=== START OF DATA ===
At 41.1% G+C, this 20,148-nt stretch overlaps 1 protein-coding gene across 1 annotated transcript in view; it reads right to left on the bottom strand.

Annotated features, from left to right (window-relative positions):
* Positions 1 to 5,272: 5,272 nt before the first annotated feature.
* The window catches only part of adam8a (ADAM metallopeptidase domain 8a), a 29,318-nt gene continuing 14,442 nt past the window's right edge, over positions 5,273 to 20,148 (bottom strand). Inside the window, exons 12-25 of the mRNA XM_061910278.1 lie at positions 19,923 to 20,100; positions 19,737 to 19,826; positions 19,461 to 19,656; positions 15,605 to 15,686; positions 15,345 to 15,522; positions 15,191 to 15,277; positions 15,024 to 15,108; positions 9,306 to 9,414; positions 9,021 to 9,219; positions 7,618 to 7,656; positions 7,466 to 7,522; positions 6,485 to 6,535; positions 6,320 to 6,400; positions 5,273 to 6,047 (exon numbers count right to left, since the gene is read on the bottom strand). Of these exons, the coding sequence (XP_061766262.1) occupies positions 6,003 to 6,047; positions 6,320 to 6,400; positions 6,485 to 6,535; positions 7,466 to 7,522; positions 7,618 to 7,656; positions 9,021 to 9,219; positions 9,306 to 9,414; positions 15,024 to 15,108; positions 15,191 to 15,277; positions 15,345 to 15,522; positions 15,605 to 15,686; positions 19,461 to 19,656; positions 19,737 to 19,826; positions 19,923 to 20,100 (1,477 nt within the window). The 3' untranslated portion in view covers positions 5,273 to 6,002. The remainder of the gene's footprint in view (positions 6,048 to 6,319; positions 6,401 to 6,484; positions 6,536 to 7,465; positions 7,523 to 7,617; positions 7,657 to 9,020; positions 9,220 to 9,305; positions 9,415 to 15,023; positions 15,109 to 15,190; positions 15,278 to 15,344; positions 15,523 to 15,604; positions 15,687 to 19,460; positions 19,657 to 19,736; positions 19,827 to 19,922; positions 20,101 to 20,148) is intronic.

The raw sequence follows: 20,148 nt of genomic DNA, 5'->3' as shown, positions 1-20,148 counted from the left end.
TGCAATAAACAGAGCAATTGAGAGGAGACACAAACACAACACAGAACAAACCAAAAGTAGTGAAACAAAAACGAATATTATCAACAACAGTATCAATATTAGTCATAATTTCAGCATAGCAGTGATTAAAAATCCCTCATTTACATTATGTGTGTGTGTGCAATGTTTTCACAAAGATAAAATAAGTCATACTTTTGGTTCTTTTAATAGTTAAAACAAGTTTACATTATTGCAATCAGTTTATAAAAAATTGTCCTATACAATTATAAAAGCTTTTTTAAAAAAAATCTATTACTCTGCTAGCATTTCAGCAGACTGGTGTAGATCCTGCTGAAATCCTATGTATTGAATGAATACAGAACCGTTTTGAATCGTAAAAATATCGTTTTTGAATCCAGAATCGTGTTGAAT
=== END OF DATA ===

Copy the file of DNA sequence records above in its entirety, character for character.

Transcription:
At 41.1% G+C, this 20,148-nt stretch overlaps 1 protein-coding gene across 1 annotated transcript in view; it reads right to left on the bottom strand.

Annotated features, from left to right (window-relative positions):
* Positions 1 to 5,272: 5,272 nt before the first annotated feature.
* The window catches only part of adam8a (ADAM metallopeptidase domain 8a), a 29,318-nt gene continuing 14,442 nt past the window's right edge, over positions 5,273 to 20,148 (bottom strand). Inside the window, exons 12-25 of the mRNA XM_061910278.1 lie at positions 19,923 to 20,100; positions 19,737 to 19,826; positions 19,461 to 19,656; positions 15,605 to 15,686; positions 15,345 to 15,522; positions 15,191 to 15,277; positions 15,024 to 15,108; positions 9,306 to 9,414; positions 9,021 to 9,219; positions 7,618 to 7,656; positions 7,466 to 7,522; positions 6,485 to 6,535; positions 6,320 to 6,400; positions 5,273 to 6,047 (exon numbers count right to left, since the gene is read on the bottom strand). Of these exons, the coding sequence (XP_061766262.1) occupies positions 6,003 to 6,047; positions 6,320 to 6,400; positions 6,485 to 6,535; positions 7,466 to 7,522; positions 7,618 to 7,656; positions 9,021 to 9,219; positions 9,306 to 9,414; positions 15,024 to 15,108; positions 15,191 to 15,277; positions 15,345 to 15,522; positions 15,605 to 15,686; positions 19,461 to 19,656; positions 19,737 to 19,826; positions 19,923 to 20,100 (1,477 nt within the window). The 3' untranslated portion in view covers positions 5,273 to 6,002. The remainder of the gene's footprint in view (positions 6,048 to 6,319; positions 6,401 to 6,484; positions 6,536 to 7,465; positions 7,523 to 7,617; positions 7,657 to 9,020; positions 9,220 to 9,305; positions 9,415 to 15,023; positions 15,109 to 15,190; positions 15,278 to 15,344; positions 15,523 to 15,604; positions 15,687 to 19,460; positions 19,657 to 19,736; positions 19,827 to 19,922; positions 20,101 to 20,148) is intronic.

The raw sequence follows: 20,148 nt of genomic DNA, 5'->3' as shown, positions 1-20,148 counted from the left end.
TGCAATAAACAGAGCAATTGAGAGGAGACACAAACACAACACAGAACAAACCAAAAGTAGTGAAACAAAAACGAATATTATCAACAACAGTATCAATATTAGTCATAATTTCAGCATAGCAGTGATTAAAAATCCCTCATTTACATTATGTGTGTGTGTGCAATGTTTTCACAAAGATAAAATAAGTCATACTTTTGGTTCTTTTAATAGTTAAAACAAGTTTACATTATTGCAATCAGTTTATAAAAAATTGTCCTATACAATTATAAAAGCTTTTTTAAAAAAAATCTATTACTCTGCTAGCATTTCAGCAGACTGGTGTAGATCCTGCTGAAATCCTATGTATTGAATGAATACAGAACCGTTTTGAATCGTAAAAATATCGTTTTTGAATCCAGAATCGTGTTGAAT